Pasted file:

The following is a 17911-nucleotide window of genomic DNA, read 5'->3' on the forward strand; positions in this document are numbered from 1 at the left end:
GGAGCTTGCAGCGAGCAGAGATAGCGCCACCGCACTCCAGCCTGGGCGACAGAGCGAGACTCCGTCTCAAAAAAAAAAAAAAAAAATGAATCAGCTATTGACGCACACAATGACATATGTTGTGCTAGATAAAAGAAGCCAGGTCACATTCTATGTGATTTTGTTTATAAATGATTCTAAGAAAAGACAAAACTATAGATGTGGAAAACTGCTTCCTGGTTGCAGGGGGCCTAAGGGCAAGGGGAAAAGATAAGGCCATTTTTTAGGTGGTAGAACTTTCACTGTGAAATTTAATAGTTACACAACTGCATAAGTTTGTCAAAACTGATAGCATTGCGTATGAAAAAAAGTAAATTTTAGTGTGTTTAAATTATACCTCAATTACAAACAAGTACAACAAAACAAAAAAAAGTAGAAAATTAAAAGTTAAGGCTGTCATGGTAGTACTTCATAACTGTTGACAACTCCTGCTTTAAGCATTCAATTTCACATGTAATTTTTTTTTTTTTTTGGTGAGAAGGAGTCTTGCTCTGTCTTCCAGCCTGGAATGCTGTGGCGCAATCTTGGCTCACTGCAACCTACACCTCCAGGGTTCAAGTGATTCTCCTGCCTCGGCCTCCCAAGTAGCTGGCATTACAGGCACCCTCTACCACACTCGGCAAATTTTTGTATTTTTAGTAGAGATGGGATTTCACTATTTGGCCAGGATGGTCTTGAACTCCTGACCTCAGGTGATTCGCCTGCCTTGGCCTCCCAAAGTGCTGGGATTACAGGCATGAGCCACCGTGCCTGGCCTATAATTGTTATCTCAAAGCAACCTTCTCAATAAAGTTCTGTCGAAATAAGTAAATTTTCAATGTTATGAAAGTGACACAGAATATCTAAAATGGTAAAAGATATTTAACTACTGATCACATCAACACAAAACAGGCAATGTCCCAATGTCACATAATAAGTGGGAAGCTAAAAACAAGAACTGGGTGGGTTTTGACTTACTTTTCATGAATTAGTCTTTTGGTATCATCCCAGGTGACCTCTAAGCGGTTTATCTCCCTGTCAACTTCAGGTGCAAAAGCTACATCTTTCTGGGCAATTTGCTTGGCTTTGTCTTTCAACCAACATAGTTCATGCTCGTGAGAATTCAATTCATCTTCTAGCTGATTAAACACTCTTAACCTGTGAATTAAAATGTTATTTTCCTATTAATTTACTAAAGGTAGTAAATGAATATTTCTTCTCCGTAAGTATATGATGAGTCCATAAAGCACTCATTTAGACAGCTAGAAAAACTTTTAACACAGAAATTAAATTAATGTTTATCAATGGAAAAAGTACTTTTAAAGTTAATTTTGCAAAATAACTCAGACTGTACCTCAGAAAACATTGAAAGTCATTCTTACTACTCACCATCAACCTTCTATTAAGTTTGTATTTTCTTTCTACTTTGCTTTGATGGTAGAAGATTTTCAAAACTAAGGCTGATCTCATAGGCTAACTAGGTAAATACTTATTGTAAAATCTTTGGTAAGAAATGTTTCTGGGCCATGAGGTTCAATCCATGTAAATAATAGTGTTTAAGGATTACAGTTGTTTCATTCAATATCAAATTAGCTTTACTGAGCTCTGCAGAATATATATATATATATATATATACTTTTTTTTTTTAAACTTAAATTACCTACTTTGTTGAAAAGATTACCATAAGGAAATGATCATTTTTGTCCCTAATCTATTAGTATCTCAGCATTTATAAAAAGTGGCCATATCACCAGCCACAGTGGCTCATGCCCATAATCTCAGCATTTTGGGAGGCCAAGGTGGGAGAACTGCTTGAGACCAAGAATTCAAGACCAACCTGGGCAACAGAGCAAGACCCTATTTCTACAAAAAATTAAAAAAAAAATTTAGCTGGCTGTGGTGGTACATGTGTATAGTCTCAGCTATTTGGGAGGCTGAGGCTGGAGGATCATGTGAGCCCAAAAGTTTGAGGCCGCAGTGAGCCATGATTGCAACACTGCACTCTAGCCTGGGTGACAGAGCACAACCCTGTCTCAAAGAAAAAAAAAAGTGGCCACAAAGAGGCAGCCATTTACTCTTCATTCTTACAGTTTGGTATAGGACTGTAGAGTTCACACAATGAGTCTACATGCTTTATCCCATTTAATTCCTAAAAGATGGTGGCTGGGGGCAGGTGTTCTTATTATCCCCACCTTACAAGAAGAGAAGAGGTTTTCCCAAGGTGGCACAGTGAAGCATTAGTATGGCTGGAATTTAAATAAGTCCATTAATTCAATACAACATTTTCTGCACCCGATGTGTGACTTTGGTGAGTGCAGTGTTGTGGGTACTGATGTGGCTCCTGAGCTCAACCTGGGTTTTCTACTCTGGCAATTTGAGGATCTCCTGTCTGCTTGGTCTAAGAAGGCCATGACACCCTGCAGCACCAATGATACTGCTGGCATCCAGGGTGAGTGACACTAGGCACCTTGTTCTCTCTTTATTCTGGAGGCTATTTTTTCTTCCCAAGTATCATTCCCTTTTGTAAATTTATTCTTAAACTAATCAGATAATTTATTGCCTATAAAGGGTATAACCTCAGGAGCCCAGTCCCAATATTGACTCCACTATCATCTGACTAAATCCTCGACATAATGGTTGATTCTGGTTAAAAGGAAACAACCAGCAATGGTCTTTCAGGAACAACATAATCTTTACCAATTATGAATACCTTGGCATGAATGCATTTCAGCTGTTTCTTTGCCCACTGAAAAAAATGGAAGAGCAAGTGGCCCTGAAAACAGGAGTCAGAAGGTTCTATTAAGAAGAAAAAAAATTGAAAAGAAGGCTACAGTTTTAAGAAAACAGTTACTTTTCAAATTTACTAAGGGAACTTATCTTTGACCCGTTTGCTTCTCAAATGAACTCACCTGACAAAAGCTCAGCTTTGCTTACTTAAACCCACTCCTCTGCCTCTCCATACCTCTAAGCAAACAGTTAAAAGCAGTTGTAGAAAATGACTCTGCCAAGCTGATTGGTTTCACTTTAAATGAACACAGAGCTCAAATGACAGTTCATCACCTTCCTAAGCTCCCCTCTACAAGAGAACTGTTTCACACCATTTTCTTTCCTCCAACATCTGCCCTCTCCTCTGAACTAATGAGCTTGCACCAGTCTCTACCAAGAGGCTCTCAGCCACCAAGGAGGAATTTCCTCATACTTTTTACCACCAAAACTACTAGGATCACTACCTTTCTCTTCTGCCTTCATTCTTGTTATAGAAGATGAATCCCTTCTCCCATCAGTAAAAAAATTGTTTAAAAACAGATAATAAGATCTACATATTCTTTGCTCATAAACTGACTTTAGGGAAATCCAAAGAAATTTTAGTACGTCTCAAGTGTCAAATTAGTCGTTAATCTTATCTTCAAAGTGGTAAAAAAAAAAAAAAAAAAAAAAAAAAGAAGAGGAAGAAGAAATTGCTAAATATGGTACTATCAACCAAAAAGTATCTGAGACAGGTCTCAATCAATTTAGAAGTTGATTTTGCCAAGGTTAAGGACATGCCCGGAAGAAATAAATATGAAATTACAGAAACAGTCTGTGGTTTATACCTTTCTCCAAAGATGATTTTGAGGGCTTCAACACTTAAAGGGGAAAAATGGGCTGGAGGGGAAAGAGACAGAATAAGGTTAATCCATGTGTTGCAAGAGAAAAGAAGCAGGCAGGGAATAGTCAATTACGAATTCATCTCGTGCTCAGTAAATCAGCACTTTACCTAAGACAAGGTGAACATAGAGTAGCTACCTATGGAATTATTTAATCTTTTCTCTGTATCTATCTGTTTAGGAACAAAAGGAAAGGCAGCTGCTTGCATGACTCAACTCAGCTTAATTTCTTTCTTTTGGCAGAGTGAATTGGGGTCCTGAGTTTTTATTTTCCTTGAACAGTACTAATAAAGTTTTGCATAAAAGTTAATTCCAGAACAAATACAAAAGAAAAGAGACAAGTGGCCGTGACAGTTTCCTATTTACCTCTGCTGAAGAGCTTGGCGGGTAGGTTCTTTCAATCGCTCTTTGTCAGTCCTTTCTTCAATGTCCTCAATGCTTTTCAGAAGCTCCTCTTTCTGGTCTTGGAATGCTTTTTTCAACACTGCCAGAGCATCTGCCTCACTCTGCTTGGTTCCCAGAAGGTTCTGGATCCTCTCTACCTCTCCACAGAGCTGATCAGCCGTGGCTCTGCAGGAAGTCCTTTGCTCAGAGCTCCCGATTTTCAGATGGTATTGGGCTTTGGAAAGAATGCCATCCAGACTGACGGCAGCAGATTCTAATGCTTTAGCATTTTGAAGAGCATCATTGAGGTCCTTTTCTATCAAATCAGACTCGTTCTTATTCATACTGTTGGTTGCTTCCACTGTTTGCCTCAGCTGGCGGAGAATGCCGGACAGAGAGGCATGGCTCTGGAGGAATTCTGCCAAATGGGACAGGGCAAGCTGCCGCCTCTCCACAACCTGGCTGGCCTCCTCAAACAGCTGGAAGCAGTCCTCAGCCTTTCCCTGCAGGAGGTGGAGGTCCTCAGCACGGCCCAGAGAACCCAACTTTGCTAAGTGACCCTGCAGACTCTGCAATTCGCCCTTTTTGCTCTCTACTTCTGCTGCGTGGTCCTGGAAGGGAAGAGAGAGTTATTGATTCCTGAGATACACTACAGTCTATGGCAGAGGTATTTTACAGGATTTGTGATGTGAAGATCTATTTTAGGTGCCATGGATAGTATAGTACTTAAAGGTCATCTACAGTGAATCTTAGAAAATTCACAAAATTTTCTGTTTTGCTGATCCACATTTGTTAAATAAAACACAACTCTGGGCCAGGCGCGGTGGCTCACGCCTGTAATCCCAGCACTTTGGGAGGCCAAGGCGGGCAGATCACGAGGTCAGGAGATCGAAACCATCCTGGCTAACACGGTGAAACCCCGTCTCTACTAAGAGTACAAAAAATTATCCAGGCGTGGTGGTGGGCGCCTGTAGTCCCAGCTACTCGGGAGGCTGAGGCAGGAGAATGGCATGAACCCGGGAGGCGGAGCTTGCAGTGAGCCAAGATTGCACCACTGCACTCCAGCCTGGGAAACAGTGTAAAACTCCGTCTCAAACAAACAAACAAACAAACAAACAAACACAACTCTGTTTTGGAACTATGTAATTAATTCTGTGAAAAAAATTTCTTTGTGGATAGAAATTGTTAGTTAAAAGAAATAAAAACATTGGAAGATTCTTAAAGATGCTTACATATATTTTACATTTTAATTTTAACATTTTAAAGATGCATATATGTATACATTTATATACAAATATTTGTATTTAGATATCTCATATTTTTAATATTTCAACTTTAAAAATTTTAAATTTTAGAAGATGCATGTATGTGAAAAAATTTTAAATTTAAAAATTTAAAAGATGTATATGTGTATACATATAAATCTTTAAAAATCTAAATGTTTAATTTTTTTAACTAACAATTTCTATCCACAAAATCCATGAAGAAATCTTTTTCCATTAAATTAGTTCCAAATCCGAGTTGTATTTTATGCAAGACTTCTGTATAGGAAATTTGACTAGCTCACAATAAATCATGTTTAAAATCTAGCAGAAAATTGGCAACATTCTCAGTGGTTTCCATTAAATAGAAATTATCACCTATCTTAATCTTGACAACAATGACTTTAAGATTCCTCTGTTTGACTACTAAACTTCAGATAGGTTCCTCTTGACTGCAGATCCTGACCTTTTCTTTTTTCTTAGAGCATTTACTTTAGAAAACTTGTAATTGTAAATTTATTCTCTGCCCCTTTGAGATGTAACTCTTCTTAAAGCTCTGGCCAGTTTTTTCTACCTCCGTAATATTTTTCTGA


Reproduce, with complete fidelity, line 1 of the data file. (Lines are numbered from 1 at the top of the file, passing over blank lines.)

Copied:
The following is a 17911-nucleotide window of genomic DNA, read 5'->3' on the forward strand; positions in this document are numbered from 1 at the left end: